Research Guides

From Pre-Contact to Shatter Zone: Exploring Florida Cultural Legacies (Exhibition Guide)

Land Acknowledgement
The following program originates from the University of Miami . . . with locations in Coral Gables, Virginia Key, and the Health District in downtown Miami.  The University of Miami Libraries acknowledges that we stand on the ancestral territory of the Tequesta and that the Seminole Tribe of Florida, the Council of the Original Miccosukee and Simanolee Nation Aboriginal Peoples, and the Miccosukee Tribe of the Indians of Florida are now its Native American custodians. This acknowledgment is one of the ways in which we work to educate ourselves about this land, its history, and our relationships with each other. 
Hieroglyph from Tercero Cathecismo by Fr. Gregorio de Movilla, 1635 from the NY Historical Society interspersed with a map of La Florida from Theodor De Bry
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Arthur Dunkelman

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The Timucua People
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Pre-Contact Florida: Lake Jackson and Key Marco Sites
Sea-Turtle Figurehead

Sea-Turtle Carved figurehead, 1400CE. Dimensions:  Originally painted in black, white, blue, and red.

When the object was removed from the muck pond, the colors soon began to vanish. To preserve a record of designs and pigmentation, expedition artist and photographer Wells M. Sawyer painted on-site a series of watercolors of masks and figureheads before all colors and painted lines faded. This is the only extant visual documentary evidence of these aspects of the figure. 

Image courtesy of Penn Museum
Kneeling Key Marco Cat
Kneeling Key Marco Cat, 1400-1500 CE. 

Masterfully carved in dark-colored hardwood, the best-known figure of the Key Marco site and one of the finest pre-contact Native American ceremonial art objects in North America, is only six inches tall.  It has been pointed out that the statuette is carved in the likeness of Florida panthers and that in Native American Southeast cosmography, panthers were associated with the Piasa, power beings that ruled the watery Underworld (Karen K. Russell 2012, 112).  Because the artist of the statuette was most likely a Calusa, the association of this humanoid panther-god figure with the powers of coastal waters, is plausible.

Image courtesy of the National Museum of Natural History, Department of Anthropology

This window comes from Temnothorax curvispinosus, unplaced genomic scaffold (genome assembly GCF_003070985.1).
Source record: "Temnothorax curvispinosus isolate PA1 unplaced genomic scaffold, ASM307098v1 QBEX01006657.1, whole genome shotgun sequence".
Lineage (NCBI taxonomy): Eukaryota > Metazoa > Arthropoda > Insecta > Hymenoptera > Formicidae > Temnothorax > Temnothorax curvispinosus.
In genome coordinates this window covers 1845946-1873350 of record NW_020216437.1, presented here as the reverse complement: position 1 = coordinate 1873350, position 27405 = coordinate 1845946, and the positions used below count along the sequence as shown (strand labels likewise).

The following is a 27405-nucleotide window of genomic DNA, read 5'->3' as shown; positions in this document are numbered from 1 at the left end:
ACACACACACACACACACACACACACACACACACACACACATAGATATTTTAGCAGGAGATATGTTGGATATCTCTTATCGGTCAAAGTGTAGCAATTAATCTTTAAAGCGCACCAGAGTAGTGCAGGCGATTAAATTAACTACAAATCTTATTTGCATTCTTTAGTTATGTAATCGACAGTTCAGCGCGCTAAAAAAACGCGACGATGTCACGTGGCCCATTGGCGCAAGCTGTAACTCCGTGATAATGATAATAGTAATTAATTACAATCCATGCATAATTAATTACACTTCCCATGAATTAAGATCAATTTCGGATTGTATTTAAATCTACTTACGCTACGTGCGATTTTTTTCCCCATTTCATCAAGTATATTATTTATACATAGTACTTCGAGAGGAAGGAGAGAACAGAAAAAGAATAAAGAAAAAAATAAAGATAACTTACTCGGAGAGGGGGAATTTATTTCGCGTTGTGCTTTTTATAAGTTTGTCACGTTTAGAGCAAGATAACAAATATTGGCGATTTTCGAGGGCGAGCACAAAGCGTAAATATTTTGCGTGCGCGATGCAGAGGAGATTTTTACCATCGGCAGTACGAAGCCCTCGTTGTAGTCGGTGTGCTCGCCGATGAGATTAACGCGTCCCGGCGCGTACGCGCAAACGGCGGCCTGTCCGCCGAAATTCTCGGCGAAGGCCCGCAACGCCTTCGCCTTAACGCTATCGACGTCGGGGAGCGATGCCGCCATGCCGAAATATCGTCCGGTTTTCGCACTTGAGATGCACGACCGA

Ceremonial Tablet or Pendant

Ceremonial Tablet or Pendant, 1500-1763

The object is made of gold, a metal not found in Florida, as the Spaniards soon found out much to their chagrin.  The metal was possibly salvaged by Florida coastal indigenous peoples from Spanish shipwrecks and then reworked into native art and ceremonial forms by the indigenous artists. Some of the incised forms are variants of the quadrata and concentric circles, but their symbolism in the context of the tablets is unknown.  These pendants or ceremonial tablets are believed to have been worn by elites. There are nearly seventy medallions or ceremonial tablets found in archaeological sites in South Florida. 

Image courtesy of the National Museum of the American Indian
La Florida Missions
Mississippian Arts and Cultures
Whelk Gorget
Whelk Gorget, with engraved warrior holding a severed head and maze and wearing a pendant. 1250-1350 CE.  Provenance: Castalian Springs, TN. 10cm diameter. 

In the words of Tom Evans (Skidi Pawnee):  “This gorget depicts a young warrior dancing in imitation of the Morning Star. The severed head held in the dancer’s right hand is proof of that successful imitation….The eye pattern seen on the dancer’s face is thought to suggest the pattern found on the faces of certain hawks who symbolize swift pursuit and unerring aim in striking an enemy. 

Text and image courtesy of the National Museum of the American Indian
Ceramic Vessel
Nodena Red and White Human Head Ceramic Vessel, Provenance: Arkansas. 1350-1600 CE. Dimensions: 18.5 x 15.6 cm.

This is a fine example of a unique SECC ceramic tradition.  Believed to be a portraiture modality, head vessels represented lifeless warriors, venerated ancestors, or leaders.  The perforations in the ears suggest the possibility of adornment for ritual use. The tattoos on the face may also suggest ritual personification of a mythical being by the portrayed individual when he was alive. (Walker 2004, 227). 

Image courtesy of the National Museum of the American Indian
Whelk Gorget with Decorations
Whelk Gorget with Incised Decorations,1100-1350, CE.  Provenance: Castalian Springs, TN. 

This masterfully incised gorget is believed to be a cosmogram.  The cross has been interpreted to represent the four logs feeding the sacred fire,  the circle to refer to the sun in the Above World, the looped scrolls to stand for the four corners bounding the earth-disk of the Middle World, and the crested birds, other-than-human beings, are associated with weather powers and the four cardinal directions. (Lankford 2007). 

Image courtesy of the National Museum of the American Indian
UML Special Collections
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